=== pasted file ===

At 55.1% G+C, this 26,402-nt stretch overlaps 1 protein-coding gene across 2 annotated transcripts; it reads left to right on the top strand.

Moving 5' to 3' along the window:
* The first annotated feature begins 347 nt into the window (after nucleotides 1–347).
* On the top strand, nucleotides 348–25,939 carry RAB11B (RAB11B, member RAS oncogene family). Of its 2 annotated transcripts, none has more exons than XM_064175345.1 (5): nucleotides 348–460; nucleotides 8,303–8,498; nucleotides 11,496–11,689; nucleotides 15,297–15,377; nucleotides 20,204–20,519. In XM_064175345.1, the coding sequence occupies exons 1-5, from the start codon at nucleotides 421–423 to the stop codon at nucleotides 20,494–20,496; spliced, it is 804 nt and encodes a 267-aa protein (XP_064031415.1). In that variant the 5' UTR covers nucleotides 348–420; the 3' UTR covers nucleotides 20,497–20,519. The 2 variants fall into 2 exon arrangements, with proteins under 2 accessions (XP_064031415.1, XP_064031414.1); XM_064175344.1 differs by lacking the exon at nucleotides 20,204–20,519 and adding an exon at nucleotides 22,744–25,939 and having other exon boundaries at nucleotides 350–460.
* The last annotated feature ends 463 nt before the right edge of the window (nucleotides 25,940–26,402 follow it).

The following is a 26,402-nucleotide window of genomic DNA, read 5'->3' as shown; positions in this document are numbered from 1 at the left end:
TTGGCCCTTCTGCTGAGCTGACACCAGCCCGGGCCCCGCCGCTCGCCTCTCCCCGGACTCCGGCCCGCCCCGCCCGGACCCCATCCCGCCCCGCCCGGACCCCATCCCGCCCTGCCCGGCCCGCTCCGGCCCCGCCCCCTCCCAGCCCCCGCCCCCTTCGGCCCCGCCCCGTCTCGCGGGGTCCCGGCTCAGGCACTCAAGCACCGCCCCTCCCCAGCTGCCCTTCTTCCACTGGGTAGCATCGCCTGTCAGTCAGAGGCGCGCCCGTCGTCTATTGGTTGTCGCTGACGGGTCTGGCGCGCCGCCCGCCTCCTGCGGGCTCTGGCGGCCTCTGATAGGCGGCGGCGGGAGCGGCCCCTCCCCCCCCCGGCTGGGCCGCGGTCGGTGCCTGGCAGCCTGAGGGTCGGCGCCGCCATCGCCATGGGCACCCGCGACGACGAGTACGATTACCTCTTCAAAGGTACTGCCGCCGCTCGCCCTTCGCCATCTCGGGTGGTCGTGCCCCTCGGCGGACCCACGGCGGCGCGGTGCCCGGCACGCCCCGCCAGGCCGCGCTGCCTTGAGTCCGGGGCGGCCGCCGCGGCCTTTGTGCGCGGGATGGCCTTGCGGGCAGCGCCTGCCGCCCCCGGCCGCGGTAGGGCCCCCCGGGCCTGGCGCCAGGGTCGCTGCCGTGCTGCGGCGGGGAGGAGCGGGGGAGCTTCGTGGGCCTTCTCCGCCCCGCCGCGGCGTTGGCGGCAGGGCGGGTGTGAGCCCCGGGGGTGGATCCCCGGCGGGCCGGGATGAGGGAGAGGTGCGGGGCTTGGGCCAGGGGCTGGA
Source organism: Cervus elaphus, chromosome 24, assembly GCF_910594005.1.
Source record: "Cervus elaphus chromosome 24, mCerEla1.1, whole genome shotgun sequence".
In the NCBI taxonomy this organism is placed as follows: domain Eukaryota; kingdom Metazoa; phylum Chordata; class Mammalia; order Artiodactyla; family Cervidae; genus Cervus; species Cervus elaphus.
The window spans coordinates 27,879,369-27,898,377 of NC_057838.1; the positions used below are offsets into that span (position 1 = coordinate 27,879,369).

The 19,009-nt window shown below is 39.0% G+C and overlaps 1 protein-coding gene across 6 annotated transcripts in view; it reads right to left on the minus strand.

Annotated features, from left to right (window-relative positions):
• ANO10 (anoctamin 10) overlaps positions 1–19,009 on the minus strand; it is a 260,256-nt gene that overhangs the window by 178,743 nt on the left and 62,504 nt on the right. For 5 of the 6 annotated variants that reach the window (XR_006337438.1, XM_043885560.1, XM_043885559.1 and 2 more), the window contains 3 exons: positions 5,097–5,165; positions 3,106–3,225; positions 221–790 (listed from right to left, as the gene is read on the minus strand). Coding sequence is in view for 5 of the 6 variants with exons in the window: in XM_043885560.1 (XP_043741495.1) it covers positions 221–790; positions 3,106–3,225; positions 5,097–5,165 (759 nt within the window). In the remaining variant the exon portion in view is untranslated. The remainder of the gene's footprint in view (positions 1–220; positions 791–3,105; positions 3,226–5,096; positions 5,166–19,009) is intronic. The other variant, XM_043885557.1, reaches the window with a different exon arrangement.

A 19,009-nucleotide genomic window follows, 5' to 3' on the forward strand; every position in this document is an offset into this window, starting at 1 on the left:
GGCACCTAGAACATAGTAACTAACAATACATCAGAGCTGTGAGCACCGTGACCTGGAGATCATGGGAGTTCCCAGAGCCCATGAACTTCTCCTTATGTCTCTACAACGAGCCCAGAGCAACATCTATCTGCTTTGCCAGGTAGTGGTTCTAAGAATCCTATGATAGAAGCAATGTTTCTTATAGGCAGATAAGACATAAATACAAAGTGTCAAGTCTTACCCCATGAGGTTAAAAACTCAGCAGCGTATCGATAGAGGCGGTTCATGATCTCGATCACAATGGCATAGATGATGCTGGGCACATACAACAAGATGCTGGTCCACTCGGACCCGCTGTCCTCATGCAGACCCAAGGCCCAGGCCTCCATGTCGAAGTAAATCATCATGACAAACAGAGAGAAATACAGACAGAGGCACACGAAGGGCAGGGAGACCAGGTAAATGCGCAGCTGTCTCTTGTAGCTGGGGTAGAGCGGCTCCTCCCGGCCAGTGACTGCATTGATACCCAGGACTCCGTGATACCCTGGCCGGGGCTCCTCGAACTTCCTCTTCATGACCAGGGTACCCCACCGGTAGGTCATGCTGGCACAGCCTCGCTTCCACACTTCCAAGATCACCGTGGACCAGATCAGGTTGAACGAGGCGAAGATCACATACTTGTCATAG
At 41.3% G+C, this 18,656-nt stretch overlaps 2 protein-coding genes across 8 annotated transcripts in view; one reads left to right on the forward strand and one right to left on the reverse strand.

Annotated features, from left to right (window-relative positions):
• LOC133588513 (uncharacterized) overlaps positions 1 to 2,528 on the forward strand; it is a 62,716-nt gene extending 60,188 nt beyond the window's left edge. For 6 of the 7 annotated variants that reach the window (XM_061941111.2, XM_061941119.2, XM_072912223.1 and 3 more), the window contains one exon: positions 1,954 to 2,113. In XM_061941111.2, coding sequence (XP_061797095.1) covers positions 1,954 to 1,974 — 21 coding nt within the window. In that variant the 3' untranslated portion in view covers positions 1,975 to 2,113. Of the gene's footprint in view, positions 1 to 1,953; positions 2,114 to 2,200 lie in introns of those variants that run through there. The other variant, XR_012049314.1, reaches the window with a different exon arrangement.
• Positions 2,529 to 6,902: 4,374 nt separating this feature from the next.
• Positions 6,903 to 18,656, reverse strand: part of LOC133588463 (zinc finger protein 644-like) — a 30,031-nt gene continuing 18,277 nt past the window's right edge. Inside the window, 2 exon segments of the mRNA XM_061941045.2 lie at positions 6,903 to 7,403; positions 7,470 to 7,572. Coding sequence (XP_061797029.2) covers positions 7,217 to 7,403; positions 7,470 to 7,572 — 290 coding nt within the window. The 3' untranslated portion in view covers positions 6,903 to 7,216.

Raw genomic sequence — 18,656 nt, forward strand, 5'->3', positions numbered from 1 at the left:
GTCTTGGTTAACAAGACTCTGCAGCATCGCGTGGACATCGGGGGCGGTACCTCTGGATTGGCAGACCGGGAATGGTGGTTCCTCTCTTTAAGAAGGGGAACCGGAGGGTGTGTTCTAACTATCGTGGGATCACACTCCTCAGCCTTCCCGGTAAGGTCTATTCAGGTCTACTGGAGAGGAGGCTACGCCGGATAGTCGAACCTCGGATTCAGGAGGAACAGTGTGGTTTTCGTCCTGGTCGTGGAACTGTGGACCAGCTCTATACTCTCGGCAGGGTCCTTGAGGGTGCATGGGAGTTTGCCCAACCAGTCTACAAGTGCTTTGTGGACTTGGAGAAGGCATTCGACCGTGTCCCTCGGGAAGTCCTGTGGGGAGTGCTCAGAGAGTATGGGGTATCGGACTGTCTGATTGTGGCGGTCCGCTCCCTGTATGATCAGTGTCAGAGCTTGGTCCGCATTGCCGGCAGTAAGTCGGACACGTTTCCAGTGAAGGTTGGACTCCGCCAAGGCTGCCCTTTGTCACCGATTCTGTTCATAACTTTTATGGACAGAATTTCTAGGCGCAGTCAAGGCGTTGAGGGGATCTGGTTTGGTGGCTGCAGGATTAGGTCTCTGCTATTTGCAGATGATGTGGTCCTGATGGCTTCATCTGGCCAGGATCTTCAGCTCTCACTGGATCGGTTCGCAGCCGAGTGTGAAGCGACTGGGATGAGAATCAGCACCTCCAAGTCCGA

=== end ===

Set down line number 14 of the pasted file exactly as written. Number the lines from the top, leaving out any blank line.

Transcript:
• ANO10 (anoctamin 10) overlaps positions 1–19,009 on the minus strand; it is a 260,256-nt gene that overhangs the window by 178,743 nt on the left and 62,504 nt on the right. For 5 of the 6 annotated variants that reach the window (XR_006337438.1, XM_043885560.1, XM_043885559.1 and 2 more), the window contains 3 exons: positions 5,097–5,165; positions 3,106–3,225; positions 221–790 (listed from right to left, as the gene is read on the minus strand). Coding sequence is in view for 5 of the 6 variants with exons in the window: in XM_043885560.1 (XP_043741495.1) it covers positions 221–790; positions 3,106–3,225; positions 5,097–5,165 (759 nt within the window). In the remaining variant the exon portion in view is untranslated. The remainder of the gene's footprint in view (positions 1–220; positions 791–3,105; positions 3,226–5,096; positions 5,166–19,009) is intronic. The other variant, XM_043885557.1, reaches the window with a different exon arrangement.